October Antitrust Bulletin

October 20, 2011

DOJ Announces Plans to Close Four Antitrust Division Field Offices

On Oct. 5, 2011, Attorney General Eric Holder announced cost-cutting measures to streamline operations and reduce spending, including a proposal to close the Antitrust Division field offices in Atlanta, Cleveland, Dallas and Philadelphia, and reassign 94 positions and the cases currently staffed by those offices to the remaining field offices in Chicago, New York and San Francisco field and to the National Criminal Enforcement Section in Washington, D.C. It is expected that the consolidation would result in savings of nearly $8 million. The proposed plan must be approved by the Senate and House Appropriations Committees.

Canadian Competition Bureau Releases Final Merger Enforcement Guidelines

On Oct. 6, 2011, the Canadian Competition Bureau issued the final version of its Merger Enforcement Guidelines. The guidelines describe generally how the Bureau analyzes merger transactions, and more closely track the Horrizontal Merger Guidelines issued by the U.S. Department of Justice and Federal Trade Commission in 2010. Like the U.S. guidelines, the Canadian guidelines de-emphasize the role of market definition in merger analysis, focusing more on potential competitive effects. The new guidelines address both horizontal and non-horizontal (vertical and conglomerate) mergers, define what constitutes a “significant interest” under the Canadian Competition Act, and address how the Bureau will consider interlocking directorates and minority interests in merger reviews.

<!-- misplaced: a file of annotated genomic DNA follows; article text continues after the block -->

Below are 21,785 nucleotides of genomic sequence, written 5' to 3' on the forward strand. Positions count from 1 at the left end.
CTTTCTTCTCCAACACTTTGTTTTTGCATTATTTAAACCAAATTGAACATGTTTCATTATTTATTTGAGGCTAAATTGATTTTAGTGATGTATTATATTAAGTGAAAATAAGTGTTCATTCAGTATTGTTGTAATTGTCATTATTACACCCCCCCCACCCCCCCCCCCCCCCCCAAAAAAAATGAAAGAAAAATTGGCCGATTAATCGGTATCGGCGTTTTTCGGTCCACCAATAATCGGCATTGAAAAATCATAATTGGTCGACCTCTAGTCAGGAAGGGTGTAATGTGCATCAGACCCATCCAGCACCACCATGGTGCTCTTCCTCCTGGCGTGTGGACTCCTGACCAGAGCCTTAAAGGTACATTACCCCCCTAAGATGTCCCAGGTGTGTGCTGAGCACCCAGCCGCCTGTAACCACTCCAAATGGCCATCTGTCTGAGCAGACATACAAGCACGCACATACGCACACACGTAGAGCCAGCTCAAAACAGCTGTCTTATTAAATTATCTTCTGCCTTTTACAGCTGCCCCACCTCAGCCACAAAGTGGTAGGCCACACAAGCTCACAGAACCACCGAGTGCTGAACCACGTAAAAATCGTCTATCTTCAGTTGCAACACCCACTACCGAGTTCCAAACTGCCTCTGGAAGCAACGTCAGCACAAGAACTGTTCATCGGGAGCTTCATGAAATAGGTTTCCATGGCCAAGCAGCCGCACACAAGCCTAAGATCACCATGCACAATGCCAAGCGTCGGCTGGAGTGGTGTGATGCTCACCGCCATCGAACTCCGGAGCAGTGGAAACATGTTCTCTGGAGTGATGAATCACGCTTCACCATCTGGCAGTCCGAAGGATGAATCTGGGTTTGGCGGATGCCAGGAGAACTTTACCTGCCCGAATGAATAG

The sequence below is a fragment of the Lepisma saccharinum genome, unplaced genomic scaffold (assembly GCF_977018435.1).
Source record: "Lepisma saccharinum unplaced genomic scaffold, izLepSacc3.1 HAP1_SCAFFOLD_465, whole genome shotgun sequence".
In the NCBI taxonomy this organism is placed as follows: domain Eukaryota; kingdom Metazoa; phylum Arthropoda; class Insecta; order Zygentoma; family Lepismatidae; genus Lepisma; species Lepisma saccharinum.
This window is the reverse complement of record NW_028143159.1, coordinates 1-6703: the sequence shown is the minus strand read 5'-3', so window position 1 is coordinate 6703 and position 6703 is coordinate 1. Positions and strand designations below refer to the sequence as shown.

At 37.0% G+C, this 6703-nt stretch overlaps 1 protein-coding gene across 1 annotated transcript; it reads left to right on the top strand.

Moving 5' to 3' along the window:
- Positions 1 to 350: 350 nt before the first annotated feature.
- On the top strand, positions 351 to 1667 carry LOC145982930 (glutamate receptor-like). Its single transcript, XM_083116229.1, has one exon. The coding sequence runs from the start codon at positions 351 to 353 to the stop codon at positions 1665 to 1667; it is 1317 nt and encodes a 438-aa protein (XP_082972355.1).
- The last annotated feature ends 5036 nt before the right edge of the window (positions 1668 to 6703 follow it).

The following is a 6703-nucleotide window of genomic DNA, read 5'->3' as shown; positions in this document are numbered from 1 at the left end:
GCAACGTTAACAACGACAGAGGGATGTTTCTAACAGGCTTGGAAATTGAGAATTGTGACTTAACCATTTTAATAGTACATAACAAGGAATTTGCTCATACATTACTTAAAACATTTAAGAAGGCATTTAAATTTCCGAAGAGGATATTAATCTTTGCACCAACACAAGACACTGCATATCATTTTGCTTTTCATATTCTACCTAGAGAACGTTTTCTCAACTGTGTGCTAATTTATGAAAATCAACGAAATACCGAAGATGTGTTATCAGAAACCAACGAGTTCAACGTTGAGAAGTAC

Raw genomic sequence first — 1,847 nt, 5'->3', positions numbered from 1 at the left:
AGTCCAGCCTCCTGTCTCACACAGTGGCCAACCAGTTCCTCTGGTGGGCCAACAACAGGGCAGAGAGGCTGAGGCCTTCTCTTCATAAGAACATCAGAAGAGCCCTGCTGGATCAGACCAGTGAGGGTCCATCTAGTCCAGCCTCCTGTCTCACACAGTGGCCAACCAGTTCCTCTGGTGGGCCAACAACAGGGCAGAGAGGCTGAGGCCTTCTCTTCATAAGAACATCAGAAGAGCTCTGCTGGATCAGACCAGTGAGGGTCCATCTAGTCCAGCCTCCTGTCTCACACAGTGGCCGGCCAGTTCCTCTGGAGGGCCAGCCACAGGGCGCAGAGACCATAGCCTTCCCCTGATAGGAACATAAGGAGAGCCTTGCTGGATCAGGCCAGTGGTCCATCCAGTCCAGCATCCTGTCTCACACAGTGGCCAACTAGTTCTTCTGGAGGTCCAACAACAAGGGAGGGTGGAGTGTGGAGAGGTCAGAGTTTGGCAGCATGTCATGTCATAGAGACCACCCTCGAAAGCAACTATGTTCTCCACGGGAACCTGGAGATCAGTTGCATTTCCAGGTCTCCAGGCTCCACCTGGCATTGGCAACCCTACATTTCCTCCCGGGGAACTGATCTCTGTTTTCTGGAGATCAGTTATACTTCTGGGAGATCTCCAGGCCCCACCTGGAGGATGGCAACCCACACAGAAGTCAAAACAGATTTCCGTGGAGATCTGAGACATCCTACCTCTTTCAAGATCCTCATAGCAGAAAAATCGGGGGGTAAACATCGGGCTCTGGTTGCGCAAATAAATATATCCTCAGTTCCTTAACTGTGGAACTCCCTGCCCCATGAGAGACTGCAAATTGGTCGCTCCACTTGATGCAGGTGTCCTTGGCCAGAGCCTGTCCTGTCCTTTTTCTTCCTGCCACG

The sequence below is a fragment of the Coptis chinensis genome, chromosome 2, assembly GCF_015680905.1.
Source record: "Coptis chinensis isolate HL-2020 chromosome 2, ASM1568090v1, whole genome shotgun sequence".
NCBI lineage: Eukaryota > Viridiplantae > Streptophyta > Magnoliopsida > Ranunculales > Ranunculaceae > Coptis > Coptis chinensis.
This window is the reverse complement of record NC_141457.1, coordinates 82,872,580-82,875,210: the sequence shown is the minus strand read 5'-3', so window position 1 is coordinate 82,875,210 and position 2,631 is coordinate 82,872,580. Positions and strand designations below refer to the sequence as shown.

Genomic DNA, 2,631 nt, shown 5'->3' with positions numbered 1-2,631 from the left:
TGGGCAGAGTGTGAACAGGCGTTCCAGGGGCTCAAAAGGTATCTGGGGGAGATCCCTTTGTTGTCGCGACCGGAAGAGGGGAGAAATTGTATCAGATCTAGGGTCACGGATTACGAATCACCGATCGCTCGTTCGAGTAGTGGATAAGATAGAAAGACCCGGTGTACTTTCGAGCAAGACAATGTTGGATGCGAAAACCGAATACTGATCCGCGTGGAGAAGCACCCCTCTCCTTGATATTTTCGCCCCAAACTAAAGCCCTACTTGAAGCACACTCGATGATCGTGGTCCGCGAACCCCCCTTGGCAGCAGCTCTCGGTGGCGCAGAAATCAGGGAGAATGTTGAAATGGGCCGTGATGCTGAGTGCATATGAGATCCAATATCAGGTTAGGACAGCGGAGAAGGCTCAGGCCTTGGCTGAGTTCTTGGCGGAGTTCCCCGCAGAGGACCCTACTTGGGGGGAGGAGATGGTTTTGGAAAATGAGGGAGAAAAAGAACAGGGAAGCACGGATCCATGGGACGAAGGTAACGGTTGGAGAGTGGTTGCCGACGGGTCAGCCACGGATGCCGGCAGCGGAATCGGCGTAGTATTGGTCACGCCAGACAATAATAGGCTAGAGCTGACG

Antitrust Enforcers Issue Revised Best Practices for Transatlantic Mergers

On Oct. 14, 2011, the U.S. Department of Justice, Federal Trade Commission and European Commission commemorated the 20th anniversary of the United States-European Union bilateral antitrust agreement, and issued a revised best practices for coordinating merger reviews. The best practices, originally issued in 2002, provide an advisory framework for interagency cooperation during merger review, and are intended to minimize the risk of divergent outcomes, enhance the efficiency of merger investigations, and reduce burdens on the merging parties. The revised best practices emphasize greater coordination among the agencies at key stages of their investigations, including consideration of potential remedies to preserve competition, and provide more guidance to firms about how to work with the agencies to coordinate and facilitate the reviews of their proposed transactions.

EC Requires Strict Compliance by Leniency Applicants

A recent judgment by the European Union’s General Court—affirming a decision to fine a leniency applicant that violated the duty of confidentiality owed to the European Commission (EC)—serves as a reminder of the strict duties of leniency applicants to comply with the EC’s rules on cooperation and secrecy during the course of an investigation. The case involved Italian tobacco processor, Deltafina, which—after making its leniency application and before dawn raids had been carried out—revealed to its main competitors at a trade association meeting that it had sought leniency. Additional information is available in our October 2011 EU/UK Competition Law Newsletter.

For more information, please contact the lawyers in the Antitrust & Trade Regulation Department at McGuireWoods.